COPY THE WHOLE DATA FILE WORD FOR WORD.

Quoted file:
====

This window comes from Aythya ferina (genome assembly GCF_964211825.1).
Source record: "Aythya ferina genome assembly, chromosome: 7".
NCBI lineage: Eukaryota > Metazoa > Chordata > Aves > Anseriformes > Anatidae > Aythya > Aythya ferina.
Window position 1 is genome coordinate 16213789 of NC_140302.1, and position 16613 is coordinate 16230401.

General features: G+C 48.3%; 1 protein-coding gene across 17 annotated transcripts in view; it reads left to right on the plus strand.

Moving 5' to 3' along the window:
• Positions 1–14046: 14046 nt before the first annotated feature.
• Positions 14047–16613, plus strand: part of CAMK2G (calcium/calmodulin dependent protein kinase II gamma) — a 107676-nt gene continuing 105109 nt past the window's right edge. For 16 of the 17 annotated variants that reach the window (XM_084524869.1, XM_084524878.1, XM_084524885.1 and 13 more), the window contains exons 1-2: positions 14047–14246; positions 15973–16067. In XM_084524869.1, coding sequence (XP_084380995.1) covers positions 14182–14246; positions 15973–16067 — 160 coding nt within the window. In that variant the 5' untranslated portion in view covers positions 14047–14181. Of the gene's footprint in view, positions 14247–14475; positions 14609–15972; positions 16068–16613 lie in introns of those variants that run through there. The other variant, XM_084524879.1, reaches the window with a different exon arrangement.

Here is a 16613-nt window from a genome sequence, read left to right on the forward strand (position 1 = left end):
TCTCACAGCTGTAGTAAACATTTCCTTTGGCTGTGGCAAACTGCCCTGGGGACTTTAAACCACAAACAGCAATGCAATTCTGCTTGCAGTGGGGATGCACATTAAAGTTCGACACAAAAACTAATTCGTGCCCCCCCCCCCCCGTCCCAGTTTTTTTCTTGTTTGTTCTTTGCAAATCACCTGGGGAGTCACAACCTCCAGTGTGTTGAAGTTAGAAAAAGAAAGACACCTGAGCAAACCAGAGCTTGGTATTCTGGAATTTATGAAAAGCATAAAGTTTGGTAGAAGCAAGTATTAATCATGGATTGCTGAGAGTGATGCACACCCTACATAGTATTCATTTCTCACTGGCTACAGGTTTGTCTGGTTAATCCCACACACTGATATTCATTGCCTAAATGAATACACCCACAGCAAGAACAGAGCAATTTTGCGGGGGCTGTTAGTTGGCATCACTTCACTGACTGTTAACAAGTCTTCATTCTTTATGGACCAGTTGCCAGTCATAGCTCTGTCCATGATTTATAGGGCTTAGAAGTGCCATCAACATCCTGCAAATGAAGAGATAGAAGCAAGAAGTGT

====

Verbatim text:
This window comes from Aythya ferina (genome assembly GCF_964211825.1).
Source record: "Aythya ferina genome assembly, chromosome: 7".
NCBI lineage: Eukaryota > Metazoa > Chordata > Aves > Anseriformes > Anatidae > Aythya > Aythya ferina.
Window position 1 is genome coordinate 16213789 of NC_140302.1, and position 16613 is coordinate 16230401.

General features: G+C 48.3%; 1 protein-coding gene across 17 annotated transcripts in view; it reads left to right on the plus strand.

Moving 5' to 3' along the window:
• Positions 1–14046: 14046 nt before the first annotated feature.
• Positions 14047–16613, plus strand: part of CAMK2G (calcium/calmodulin dependent protein kinase II gamma) — a 107676-nt gene continuing 105109 nt past the window's right edge. For 16 of the 17 annotated variants that reach the window (XM_084524869.1, XM_084524878.1, XM_084524885.1 and 13 more), the window contains exons 1-2: positions 14047–14246; positions 15973–16067. In XM_084524869.1, coding sequence (XP_084380995.1) covers positions 14182–14246; positions 15973–16067 — 160 coding nt within the window. In that variant the 5' untranslated portion in view covers positions 14047–14181. Of the gene's footprint in view, positions 14247–14475; positions 14609–15972; positions 16068–16613 lie in introns of those variants that run through there. The other variant, XM_084524879.1, reaches the window with a different exon arrangement.

Here is a 16613-nt window from a genome sequence, read left to right on the forward strand (position 1 = left end):
TCTCACAGCTGTAGTAAACATTTCCTTTGGCTGTGGCAAACTGCCCTGGGGACTTTAAACCACAAACAGCAATGCAATTCTGCTTGCAGTGGGGATGCACATTAAAGTTCGACACAAAAACTAATTCGTGCCCCCCCCCCCCCGTCCCAGTTTTTTTCTTGTTTGTTCTTTGCAAATCACCTGGGGAGTCACAACCTCCAGTGTGTTGAAGTTAGAAAAAGAAAGACACCTGAGCAAACCAGAGCTTGGTATTCTGGAATTTATGAAAAGCATAAAGTTTGGTAGAAGCAAGTATTAATCATGGATTGCTGAGAGTGATGCACACCCTACATAGTATTCATTTCTCACTGGCTACAGGTTTGTCTGGTTAATCCCACACACTGATATTCATTGCCTAAATGAATACACCCACAGCAAGAACAGAGCAATTTTGCGGGGGCTGTTAGTTGGCATCACTTCACTGACTGTTAACAAGTCTTCATTCTTTATGGACCAGTTGCCAGTCATAGCTCTGTCCATGATTTATAGGGCTTAGAAGTGCCATCAACATCCTGCAAATGAAGAGATAGAAGCAAGAAGTGT